By ditching the idea that having pot loads of cash and working alone is the only route to owning a self-built property, Kevin argues that many of us could create our own sustainable and well-designed homes.
One way of doing so is through community build projects, which see families and individuals pooling their resources to construct not just houses, but shared living spaces and childcare options.
Addressing the first time he encountered this model, when the Hedgehog co-op group featured on ‘Grand Designs’, Kevin told HuffPost UK: “It was a really interesting exercise in social sustainability, I suppose you could call it.
“People building connections to places and finding security and being able to give back to society as a result of not being too stressed by the financial circumstances they’ve found themselves in.
“I thought, in 1999, we’re going to have loads of these, we’ll be able to do a series of community self-builds but we only found one more, and that was it.
“I’d love society to be doing more of it because it just creates a fantastic community, it’s good for sustainability, it’s good for architecture, it’s good all round, it’s how we used to build.”
Another option is custom-builds, where individuals work with developers, utilising their expert advice to design and construct their homes, with the focus often being on the community surrounding each home as well as the structure itself – something Kevin thinks is crucial.
“I’m quite interested in exploring new models and ways of owning and renting or living which allows you to be part of a community and doesn’t stigmatise you,” he explains.
“Where you can feel fully integrated and because of your connection to the place – knowing that you’re going to be there for a long while – allows you to put roots down and join the residents’ association or get an allotment, whatever it is that it takes to make a connection to the place.”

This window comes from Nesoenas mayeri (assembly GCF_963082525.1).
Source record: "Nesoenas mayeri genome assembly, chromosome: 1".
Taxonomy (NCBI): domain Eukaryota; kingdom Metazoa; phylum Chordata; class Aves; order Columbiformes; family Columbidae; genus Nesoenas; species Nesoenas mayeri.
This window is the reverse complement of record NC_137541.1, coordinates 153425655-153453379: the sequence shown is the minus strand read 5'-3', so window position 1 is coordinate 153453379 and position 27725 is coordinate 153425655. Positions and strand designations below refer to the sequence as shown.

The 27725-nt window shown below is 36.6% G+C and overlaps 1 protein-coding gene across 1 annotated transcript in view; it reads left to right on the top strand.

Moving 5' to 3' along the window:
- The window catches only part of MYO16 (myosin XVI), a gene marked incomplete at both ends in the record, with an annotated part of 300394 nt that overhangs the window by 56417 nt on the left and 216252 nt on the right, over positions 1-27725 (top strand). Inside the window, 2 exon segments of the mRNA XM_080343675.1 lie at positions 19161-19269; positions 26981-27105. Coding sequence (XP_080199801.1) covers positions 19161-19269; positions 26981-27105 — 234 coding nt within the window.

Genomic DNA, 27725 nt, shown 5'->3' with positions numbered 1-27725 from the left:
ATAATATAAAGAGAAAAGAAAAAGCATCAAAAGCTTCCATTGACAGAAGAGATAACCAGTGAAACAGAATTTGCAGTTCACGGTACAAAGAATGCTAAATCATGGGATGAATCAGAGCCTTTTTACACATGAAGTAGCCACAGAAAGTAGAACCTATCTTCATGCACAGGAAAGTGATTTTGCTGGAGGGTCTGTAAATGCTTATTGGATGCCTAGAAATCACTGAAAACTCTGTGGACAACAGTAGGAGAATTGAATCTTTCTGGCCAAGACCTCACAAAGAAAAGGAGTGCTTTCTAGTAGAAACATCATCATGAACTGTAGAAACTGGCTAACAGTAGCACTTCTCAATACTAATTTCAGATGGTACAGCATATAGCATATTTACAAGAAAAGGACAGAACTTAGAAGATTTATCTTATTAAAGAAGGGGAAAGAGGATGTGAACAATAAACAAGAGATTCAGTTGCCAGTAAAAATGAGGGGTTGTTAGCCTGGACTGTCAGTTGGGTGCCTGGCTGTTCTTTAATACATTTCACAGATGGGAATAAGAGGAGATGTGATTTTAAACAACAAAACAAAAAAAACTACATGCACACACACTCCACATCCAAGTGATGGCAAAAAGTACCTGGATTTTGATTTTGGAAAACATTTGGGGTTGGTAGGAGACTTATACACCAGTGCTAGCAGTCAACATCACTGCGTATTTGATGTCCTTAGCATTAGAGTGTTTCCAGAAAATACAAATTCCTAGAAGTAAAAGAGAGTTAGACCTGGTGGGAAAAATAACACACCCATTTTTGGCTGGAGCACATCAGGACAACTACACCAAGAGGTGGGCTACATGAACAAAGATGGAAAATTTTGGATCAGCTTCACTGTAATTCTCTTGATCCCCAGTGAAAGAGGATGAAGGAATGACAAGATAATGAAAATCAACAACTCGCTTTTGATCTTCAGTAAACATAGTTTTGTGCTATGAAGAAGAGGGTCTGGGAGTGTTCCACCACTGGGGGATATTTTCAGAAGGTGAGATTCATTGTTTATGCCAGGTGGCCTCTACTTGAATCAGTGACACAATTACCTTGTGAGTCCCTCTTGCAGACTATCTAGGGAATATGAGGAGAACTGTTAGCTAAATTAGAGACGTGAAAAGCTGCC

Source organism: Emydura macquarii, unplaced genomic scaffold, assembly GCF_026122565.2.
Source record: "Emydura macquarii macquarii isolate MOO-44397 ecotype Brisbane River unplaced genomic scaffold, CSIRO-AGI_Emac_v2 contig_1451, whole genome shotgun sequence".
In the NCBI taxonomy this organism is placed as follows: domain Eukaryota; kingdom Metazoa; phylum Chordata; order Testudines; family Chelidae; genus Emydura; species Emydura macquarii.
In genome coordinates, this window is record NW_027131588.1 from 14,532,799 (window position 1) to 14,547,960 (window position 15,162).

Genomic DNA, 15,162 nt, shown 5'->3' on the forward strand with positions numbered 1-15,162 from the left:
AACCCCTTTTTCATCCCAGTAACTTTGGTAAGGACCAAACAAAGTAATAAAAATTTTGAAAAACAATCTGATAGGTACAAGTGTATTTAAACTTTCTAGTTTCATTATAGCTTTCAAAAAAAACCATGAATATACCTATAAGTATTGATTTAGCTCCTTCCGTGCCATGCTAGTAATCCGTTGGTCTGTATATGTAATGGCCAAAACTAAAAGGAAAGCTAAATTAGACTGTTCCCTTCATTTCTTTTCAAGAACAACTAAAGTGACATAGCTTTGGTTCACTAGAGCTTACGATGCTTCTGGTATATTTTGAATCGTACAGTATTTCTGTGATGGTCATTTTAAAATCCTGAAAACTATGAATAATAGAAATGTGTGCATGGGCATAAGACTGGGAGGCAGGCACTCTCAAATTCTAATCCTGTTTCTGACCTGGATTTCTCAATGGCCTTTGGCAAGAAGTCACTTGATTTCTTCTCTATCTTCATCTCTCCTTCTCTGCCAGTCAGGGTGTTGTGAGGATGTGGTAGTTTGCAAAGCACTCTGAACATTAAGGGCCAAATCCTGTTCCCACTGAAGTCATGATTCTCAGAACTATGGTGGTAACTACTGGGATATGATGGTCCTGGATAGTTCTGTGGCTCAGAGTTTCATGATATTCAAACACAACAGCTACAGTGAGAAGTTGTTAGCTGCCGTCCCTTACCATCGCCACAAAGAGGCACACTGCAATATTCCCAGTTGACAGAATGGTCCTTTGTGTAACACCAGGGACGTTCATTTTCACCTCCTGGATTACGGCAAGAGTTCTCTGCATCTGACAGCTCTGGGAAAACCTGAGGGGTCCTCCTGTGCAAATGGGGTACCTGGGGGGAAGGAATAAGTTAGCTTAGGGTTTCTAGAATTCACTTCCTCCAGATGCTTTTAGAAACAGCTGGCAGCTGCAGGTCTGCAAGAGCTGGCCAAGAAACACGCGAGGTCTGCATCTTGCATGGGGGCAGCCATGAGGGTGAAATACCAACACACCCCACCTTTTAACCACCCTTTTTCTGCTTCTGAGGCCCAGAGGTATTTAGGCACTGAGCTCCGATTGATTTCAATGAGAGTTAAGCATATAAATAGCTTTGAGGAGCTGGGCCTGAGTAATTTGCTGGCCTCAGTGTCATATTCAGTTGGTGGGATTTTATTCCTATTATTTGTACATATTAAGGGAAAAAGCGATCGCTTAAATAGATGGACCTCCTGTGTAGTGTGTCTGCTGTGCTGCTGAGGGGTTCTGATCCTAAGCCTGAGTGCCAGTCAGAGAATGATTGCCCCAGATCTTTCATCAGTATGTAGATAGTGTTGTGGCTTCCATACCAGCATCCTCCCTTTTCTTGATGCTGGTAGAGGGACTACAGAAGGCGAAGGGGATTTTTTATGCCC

One example Kevin offers is the ongoing Graven Hill development in Bicester, where £149,000 buys you a ‘Golden Brick’ plot with enough space for a three-bedroom house, garden and two car-parking spaces, along with the foundations for it.
The property which is then constructed needs to meet with a series of not-too-extensive guidelines, covering issues such as how energy is supplied to the home and which areas of the plot can be built on.
Through collaboration with local authorities, these two methods can be combined to create social-housing.
This model that is already working in a number of European cities including Berlin, where “baugruppen” groups using the community-focussed approach are responsible for one in 10 new houses.
“It’s where people come together and sometimes it’s with a social housing provider or a group of people who have sold their houses and they have cash,” he explains. “But either way they are people coming together and they work with facilitators and people in the housing department and council to build a scheme.”
As well as significantly reducing the number of identikit properties and blocks of flats being constructed across the UK, Kevin confidently argues that through using these methods “we could be actually delivering against the government’s objective of 200,000 new homes a year minimum quite significantly”.
“We need to be building more good quality, beautifully designed social housing,” he stresses. “Whether it’s through housing associations or not, central government needs to start budgeting for high-quality social housing [and] social rental, and not doing what they’re doing and promoting the Right To Buy.
“I think every generation is judged on the quality of education, healthcare and the housing it provides for people. So we need to up our game very significantly.”
‘Grand Designs Live’ is on at Birmingham’s NEC until Sunday 15 October. Find out more about the event here.
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